This paper reports a new method for expressing numerically asymmetry of the contour of the back in a forward-bending position. Information is given at three spinal levels (T8, T12 and L3) for 636 schoolchildren aged 8 to 15 years. Rib-hump and lumbar-hump scores were standardised to create trunk asymmetry scores (TASs) making comparison possible between children of different age, size and sex. Two groups of children were defined: those with clinically straight spines (585 children); and those with clinical evidence of lateral spinal curves (51 children). In the children with clinically straight spines the main findings were: about 1:4 had objectively detectable rib and lumbar humps; female-to-male ratios were 1.2:1 for the thoracic region and 1.4:1 for the lumbar region; right humps were about 10 times more common than left; TASs in the boys and girls at each spinal level had normal distributions about means to the right of zero (where zero represents perfect symmetry); at T8 and T12, a wider scatter of TASs in girls than in boys; at L3, larger TASs in girls than in boys; a relation between shortening of one lower limb and a contralateral hump on the back; and no relation to age (except at L3), stature (corrected for age) or handedness. The findings are discussed in relation to possible causes of back contour asymmetry, early diagnosis of scoliosis by screening, sexual dimorphism and significance for the pathogenesis of idiopathic scoliosis. Ten children with clinically straight spines and larger TASs, and 42 out of 51 children with clinical evidence of lateral spinal curves in the forward-bending position attended for radiographic examination. Twelve children had "scoliosis curves" of 11 degrees or more as defined by the Scoliosis Research Society. The results are reported in relation to TASs, spinal curve angle (Cobb) and vertebral rotation.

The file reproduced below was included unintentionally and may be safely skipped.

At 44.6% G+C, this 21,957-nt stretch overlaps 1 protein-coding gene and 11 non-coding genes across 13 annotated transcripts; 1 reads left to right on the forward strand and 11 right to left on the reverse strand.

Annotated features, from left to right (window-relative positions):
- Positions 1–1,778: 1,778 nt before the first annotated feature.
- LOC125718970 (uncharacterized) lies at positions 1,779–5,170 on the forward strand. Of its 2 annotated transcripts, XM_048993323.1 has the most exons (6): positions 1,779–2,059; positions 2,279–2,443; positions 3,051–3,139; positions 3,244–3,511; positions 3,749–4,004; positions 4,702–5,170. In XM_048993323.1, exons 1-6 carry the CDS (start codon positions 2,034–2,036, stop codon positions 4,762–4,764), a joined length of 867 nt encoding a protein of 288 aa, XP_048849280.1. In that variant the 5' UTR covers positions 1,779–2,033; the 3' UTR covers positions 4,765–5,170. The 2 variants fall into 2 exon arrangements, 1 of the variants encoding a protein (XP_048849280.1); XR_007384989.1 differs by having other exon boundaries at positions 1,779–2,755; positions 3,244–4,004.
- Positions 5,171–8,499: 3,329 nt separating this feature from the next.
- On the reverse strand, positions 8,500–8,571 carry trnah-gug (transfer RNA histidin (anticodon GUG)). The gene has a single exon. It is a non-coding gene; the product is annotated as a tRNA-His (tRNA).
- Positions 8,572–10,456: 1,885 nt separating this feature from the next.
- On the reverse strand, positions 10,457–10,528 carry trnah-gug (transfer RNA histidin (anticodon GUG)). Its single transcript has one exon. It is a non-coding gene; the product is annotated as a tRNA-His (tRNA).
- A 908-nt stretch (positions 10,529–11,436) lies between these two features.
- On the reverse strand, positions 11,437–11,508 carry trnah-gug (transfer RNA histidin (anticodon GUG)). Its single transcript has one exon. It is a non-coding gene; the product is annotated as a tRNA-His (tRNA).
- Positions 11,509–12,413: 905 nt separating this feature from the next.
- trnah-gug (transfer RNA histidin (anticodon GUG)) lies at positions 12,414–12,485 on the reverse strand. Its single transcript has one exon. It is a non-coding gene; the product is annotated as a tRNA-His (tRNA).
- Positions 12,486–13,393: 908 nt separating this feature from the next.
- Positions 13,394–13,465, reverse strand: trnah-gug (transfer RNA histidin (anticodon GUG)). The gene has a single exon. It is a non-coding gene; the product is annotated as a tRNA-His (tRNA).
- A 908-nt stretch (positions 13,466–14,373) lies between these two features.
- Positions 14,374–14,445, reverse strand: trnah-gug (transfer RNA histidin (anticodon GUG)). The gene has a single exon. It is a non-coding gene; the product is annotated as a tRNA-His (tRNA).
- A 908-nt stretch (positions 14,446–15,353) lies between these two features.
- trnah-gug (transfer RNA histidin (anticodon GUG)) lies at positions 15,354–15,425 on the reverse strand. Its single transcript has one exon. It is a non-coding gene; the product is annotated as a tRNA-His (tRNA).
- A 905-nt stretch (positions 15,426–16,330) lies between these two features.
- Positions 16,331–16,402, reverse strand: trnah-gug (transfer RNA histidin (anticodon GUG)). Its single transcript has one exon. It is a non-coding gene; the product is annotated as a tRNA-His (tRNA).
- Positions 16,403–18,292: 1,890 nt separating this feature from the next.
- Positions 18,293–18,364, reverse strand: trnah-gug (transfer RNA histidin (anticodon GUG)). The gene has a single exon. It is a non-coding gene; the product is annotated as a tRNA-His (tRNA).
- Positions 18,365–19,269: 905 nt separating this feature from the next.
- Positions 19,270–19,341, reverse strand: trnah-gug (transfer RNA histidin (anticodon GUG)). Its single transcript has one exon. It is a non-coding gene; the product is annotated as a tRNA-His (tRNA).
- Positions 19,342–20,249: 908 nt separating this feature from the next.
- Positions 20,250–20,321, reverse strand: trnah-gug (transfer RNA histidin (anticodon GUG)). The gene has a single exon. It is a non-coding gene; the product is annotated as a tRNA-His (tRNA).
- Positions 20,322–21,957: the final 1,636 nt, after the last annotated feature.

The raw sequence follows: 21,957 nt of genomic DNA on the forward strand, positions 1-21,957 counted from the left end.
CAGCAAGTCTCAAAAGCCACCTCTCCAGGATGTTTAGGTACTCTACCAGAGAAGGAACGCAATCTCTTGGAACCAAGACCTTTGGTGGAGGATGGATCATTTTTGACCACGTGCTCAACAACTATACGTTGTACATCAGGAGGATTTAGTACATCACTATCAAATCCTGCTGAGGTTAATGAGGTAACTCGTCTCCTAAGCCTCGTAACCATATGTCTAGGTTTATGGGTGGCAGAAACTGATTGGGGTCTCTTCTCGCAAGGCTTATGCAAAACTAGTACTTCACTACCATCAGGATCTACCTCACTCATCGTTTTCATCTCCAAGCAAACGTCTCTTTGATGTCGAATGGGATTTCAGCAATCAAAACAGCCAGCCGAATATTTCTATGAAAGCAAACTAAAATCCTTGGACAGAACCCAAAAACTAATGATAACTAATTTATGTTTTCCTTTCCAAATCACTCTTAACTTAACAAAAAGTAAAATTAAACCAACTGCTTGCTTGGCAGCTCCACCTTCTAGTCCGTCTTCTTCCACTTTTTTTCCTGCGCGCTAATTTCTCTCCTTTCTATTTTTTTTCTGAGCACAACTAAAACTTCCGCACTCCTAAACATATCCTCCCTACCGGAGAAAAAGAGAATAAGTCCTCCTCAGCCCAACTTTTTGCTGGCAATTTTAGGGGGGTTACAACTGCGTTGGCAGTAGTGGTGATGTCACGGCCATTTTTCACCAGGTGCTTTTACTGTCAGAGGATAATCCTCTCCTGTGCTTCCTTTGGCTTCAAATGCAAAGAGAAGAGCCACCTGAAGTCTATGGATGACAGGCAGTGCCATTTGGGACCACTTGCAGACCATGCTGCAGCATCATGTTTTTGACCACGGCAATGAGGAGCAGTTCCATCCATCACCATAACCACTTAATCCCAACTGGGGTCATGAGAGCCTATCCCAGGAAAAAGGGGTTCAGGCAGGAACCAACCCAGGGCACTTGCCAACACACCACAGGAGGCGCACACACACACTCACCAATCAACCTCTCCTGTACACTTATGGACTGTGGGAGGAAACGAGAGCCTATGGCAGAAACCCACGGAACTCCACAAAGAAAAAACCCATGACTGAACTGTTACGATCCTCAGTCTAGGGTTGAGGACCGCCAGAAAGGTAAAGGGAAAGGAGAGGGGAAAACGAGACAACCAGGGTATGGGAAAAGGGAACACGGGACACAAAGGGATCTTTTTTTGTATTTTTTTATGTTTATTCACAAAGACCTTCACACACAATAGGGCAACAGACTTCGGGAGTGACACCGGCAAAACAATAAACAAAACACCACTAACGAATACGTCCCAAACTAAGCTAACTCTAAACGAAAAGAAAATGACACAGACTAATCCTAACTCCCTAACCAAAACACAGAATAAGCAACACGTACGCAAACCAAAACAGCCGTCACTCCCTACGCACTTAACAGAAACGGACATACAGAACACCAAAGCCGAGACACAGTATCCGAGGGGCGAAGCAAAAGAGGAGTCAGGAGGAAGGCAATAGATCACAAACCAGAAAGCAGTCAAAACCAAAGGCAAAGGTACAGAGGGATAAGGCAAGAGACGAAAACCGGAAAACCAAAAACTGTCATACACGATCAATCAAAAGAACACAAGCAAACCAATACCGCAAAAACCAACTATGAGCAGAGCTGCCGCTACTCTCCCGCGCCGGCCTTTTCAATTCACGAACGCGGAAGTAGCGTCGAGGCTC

The Journal of Bone & Joint Surgery British Volume